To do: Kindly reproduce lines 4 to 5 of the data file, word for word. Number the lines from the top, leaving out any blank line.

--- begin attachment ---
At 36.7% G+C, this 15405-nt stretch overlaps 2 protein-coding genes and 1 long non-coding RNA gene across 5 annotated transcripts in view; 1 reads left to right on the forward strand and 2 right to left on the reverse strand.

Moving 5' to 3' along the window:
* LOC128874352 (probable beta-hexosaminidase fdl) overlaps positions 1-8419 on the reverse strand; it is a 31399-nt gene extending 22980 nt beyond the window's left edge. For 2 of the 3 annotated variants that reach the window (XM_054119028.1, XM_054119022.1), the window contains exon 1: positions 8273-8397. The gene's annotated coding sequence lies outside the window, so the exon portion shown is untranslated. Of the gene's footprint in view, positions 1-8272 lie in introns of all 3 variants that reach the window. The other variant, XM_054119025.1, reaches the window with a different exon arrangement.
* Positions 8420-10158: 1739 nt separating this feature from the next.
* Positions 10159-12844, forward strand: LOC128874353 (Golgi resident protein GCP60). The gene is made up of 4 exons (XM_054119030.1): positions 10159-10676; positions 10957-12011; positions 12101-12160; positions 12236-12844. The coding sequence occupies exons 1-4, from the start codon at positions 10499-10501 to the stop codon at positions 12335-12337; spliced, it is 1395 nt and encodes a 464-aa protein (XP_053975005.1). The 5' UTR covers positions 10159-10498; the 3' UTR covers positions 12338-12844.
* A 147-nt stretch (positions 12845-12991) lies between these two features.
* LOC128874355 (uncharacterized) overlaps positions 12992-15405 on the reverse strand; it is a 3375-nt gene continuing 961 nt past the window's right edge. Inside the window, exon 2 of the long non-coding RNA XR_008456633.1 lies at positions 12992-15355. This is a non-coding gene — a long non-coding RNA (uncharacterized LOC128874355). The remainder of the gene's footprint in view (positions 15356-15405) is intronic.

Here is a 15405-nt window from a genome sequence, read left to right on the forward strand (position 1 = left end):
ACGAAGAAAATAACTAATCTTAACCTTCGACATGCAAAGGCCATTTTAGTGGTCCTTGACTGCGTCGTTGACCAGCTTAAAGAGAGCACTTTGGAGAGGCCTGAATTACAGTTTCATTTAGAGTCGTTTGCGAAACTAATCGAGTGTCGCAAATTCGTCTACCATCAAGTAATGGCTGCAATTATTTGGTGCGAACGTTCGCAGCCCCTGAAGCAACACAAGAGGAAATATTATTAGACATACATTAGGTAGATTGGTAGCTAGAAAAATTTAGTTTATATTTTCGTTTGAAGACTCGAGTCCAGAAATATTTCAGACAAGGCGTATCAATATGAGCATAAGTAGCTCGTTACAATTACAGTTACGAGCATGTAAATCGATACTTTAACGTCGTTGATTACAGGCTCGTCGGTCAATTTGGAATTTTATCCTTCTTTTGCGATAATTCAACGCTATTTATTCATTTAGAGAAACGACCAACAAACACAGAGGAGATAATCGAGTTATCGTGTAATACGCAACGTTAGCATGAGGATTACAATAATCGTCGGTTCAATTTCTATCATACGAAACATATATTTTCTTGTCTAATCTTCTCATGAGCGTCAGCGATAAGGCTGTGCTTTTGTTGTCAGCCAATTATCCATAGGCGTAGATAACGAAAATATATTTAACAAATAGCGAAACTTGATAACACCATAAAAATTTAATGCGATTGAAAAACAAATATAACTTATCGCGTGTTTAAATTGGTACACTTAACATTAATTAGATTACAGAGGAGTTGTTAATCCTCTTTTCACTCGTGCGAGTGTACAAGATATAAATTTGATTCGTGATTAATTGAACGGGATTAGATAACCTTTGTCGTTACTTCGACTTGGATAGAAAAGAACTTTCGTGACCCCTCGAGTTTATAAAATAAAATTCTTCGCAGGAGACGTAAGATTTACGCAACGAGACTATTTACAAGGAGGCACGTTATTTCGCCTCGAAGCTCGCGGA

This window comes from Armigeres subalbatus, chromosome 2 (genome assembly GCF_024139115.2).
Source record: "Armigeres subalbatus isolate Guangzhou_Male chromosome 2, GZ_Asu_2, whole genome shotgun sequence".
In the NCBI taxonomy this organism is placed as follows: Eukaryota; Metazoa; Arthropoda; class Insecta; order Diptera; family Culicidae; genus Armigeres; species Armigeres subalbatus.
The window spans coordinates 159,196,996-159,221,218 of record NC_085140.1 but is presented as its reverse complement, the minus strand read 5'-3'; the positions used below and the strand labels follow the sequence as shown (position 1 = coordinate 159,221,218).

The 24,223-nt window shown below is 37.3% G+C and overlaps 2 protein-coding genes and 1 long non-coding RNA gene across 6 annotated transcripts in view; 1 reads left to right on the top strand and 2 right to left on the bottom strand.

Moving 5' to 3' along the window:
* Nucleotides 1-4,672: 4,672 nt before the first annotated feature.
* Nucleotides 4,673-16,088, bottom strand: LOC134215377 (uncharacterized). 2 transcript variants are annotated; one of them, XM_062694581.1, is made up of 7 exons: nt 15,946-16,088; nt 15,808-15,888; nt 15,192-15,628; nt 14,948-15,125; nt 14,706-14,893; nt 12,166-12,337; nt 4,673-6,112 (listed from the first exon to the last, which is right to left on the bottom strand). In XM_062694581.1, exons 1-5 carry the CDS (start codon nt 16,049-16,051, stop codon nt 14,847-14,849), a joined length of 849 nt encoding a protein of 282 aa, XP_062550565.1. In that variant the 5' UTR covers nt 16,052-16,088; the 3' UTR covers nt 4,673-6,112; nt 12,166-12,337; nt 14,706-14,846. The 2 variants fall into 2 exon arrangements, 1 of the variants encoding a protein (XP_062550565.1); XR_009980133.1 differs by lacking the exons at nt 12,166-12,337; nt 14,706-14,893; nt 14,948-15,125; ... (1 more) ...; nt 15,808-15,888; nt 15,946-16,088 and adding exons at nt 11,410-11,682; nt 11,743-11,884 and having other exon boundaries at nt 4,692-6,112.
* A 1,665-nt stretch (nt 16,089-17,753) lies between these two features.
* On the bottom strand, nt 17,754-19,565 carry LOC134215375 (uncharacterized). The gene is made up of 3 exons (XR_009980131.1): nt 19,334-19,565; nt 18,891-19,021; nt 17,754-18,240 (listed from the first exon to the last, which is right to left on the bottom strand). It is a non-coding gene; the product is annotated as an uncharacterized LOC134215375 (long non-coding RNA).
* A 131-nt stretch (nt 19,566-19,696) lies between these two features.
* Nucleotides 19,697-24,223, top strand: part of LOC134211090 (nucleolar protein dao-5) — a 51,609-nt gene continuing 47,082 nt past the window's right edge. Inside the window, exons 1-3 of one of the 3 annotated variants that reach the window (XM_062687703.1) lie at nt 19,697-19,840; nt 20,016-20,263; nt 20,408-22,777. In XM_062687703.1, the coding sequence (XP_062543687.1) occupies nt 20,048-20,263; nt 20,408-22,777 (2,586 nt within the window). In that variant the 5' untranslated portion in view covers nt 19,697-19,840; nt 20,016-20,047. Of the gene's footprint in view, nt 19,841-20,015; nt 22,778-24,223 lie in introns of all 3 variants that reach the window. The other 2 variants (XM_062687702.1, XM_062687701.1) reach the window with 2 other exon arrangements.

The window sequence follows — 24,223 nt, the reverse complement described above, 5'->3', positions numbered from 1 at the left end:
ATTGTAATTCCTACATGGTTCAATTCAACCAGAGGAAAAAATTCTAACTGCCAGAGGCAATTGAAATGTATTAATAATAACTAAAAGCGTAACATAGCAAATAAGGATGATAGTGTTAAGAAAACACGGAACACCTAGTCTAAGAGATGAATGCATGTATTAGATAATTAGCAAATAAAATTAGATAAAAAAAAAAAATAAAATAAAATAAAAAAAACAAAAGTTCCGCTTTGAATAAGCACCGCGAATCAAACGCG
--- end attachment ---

* Positions 8420-10158: 1739 nt separating this feature from the next.
* Positions 10159-12844, forward strand: LOC128874353 (Golgi resident protein GCP60). The gene is made up of 4 exons (XM_054119030.1): positions 10159-10676; positions 10957-12011; positions 12101-12160; positions 12236-12844. The coding sequence occupies exons 1-4, from the start codon at positions 10499-10501 to the stop codon at positions 12335-12337; spliced, it is 1395 nt and encodes a 464-aa protein (XP_053975005.1). The 5' UTR covers positions 10159-10498; the 3' UTR covers positions 12338-12844.